LAKE PLACID, N. Y. — Another race, another gold medal.
Steve Holcomb and his crew won the gold medal at World Championships Sunday in Lake Placid to cap what is a historic week for the U.S. bobsled team.
Holcomb's win comes just a week after he became the first American to win gold in the two-man bobsled championships, an event which began in 1931. He also helped the U.S. to a team title for the first time in that event's four-year history.
"I'm a little overwhelmed," the Park City native said after the race. "It's just like it is in any other big race you win. It's going to take a little bit to sink in. You're so focused on trying to get to this moment that when you get there it's hard to really fathom that you're actually here."
He and his crew, Steve Langton (who helped him earn the two-man gold), Justin Olsen and Curt Tomasevicz won the event with a combined (four-run) time of 3:36.83. Maximillian Arndt was a half second behind for silver and last year's world champ, Manuel Machata, Germany, earned bronze.
Holcomb said he was not nervous and the only pressure he felt was because the team was unsure how they compared to other sleds going into Saturday's first two rounds.
"I felt a little pressure before the first day, but it wasn't so much because of what we were trying to do," he said in a telephone interview with the Deseret News. "We were changing some things around, trying different things, and we'd been all over the place. I didn't know where we stood. Was my driving bad? Was the sled slow? Were my guys pushing slow? It was the fear of the unknown. I didn't know how we were faring against the rest of the field. And I didn't know why."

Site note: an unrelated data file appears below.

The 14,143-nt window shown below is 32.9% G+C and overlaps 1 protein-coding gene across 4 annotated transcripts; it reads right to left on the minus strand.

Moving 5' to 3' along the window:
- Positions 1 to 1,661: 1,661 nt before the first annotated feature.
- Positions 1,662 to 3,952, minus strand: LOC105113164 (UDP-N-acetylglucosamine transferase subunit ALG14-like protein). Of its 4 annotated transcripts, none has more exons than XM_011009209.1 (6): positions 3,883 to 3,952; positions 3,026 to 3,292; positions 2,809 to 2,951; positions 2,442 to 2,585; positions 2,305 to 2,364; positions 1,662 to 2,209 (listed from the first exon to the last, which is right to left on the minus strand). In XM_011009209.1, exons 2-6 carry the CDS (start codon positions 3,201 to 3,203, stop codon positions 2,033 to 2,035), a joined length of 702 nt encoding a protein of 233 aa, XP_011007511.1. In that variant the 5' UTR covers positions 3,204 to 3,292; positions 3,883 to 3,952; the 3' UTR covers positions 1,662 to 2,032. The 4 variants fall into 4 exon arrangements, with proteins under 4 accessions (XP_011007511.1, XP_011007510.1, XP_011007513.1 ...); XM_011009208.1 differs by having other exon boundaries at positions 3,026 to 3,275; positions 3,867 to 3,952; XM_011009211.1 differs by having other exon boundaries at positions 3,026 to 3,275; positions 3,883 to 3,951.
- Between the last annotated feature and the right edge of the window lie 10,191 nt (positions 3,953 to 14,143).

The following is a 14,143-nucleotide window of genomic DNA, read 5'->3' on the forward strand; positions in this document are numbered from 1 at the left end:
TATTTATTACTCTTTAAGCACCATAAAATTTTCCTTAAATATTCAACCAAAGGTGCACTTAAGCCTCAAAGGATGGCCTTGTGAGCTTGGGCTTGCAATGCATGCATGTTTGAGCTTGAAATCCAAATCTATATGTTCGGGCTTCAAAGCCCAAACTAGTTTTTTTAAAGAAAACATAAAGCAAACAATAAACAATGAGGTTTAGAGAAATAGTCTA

Weather issues made testing equipment an issue and he didn't know if other teams were doing the same kinds of experiments as he was.
In the end, Holcomb went with what has worked for him since he won his first World Champinship in 2009 (the first for the U.S. in 50 years at the time).
"I used the same sled I won with in 2009 and at the Olympics in 2010," he said. "I use it because it's fast and I'm confident in it."
His first run wasn't what he wanted it to be, but he made up for it the second time down the track. By then the nerves were gone, replaced with confidence.
"I made some mistakes in the first run," he said. "I didn't drive very well.. I made some mistakes that are not characteristic of my style. So, on the second run, I made up for it and got two-tenths of a second back."
And then he and the team had some dinner, relaxed and he went home and slept peacefully.
"I wanted to make history," he said. "I wanted to win. At the same time, at the end of the day, I was in the lead. The top five was within reach. This is where I wanted to be. I've been here before. I know what to do."
And Sunday morning he went out and did it better than anyone else in the world.
The U.S. finished with a nice haul at these worlds, an encouraging sign midway to the next Winter Olympics in Sochi: Holcomb's two golds, a gold in the team event, Katie Uhlaender's gold in women's skeleton, and a bronze won by Elana Meyers in women's bobsled.
"It's always what you shoot for," Holcomb said. "It's the first time we've won all three (bobsled) events. That's pretty incredible."
Contributing: Associated Press
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